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(Transcript from publication Annual of Architecture, Structure & Townplanning 1961 ~ the Centenary of Tagore's birth)
Together, Patrick Geddes and his wife Anna spent the first ten years of their married life in the heart of Edinburgh's Old Town, among a mixed community of working folk: respectable artisans, rough but decent labourers and also the demoralised and the 'down and out', while nearby the barracks in the Castle, spread its fringe of 'pubs' and prostitution. The folk dwelt packed into small crowded flats of one to three or four rooms, opening off a multi - storeyed common stair. As a boy thirty years later, I had said of the Old Town's poverty, suffering smells and squalor, "This is almost more than I can bear". I still remember the look on my mother's face as she answered quietly, "This is nothing to what we knew!" And when my children say much the same to me I can recall her answer and echo it to them: though all too slowly, improvements have been going on, partly due to the personal efforts of my parents together. What was distinctive in this was that they dwelt and worked among those they wished to help, to teach, and to learn from. With their own small capital for a start, they bought historic dwellings and also ancient ruins which they cleared to make courtyards letting in a glimpse of the sun, where children could play and old folks rest, and graced with a tree and a few flowers, green and bright against the dark, high tenement walls. They lost their capital, of course. But when in later life Geddes replanned old cities with citizens' money, with 'public funds' in Scotland and then in India he remembered that in the end "it [is] always the poor who pays". No home was ever pulled down without good cause, unless it could be replaced by a better one. No neighbourhood, no community, should ever be uprooted unless transplantation will renew its life. With the ruins of the past to clear away like rubbish, there is always an element of half-forgotten, half buried heritage to conserve, respect and cherish.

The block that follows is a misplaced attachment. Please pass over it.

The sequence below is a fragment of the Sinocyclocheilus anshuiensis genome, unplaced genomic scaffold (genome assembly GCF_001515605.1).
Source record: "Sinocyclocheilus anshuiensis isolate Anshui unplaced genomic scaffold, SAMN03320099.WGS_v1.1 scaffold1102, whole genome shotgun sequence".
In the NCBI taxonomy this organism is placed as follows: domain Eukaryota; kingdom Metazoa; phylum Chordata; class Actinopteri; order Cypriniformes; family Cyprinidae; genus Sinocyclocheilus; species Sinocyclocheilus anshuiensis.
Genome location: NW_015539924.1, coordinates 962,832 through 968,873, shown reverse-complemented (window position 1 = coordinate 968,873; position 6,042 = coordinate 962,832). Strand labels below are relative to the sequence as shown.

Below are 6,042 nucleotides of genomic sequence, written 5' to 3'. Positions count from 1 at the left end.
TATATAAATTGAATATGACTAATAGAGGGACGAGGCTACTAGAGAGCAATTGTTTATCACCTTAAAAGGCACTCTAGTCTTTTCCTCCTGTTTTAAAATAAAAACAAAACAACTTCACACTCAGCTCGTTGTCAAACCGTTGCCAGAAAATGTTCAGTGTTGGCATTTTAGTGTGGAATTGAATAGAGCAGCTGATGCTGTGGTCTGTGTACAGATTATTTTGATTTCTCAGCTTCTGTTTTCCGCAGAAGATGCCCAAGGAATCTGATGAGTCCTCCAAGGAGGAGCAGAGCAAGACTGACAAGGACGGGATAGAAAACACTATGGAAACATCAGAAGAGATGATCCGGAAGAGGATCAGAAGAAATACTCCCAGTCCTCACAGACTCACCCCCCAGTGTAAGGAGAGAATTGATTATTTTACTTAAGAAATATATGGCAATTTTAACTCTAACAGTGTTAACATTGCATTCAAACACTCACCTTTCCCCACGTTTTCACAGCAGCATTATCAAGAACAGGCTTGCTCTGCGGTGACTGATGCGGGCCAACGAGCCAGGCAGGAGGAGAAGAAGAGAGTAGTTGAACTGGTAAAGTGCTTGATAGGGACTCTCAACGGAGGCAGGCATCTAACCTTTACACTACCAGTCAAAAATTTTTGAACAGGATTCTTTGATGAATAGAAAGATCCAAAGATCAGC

It was at the invitation of a former Secretary of State for Scotland, who became Governor of Madras as Lord Pentland, that Geddes came to India, And it was in this respect for men, women and children as fellow-human beings, and as one another's neighbours that Geddes looked about him, surveyed and set to work. He moved afoot through each neighbourhood in every city, from the paras of Untouchables to those of the caste artisans and craftsmen, merchants, gentlefolk and groups of every class, caste or religion.
For many years we had enjoyed
Indian friends. I can just remember Swami Vivekananda in Paris in 1900.
And we welcomed lovable student friends to Edinburgh, Boses and Sircars,
with whose parents my own were some day to stay.
And so, when in 1915, Geddes
came to Calcutta, bringing the Cities and Town Planning Exhibition, it
was natural that Tagore should come to see it and meet it's maker, and
that Geddes should seek Tagore. They met and their friendship began and
grew. Those that remember the Tagores' joint-family home at Jorasanko
in northern Calcutta with its dignified arcaded houses will understand
Geddes' appreciation and respect for the aristocratic tradition which
contributed to the making of Rabindranath. But only those who have really
entered into the spirit of Tagore's songs and his search for God "not
among the proud but among the poorest and humblest" and into the
spirit of passages in "Patrick Geddes in India" will fully understand
why the two men cared for the life within miserable mud-built bastis and
squalid mohullas. Hence the appreciation with which Tagore and Geddes'
endeavours to respect and renew community life within the poorest neighbourhoods.
In renewing their physical shell Geddes insisted upon at least a minimum
of courtyard space in sun and shade, of verandah and womanly privacy,
even though the building material must of stark necessity be humble. Tagore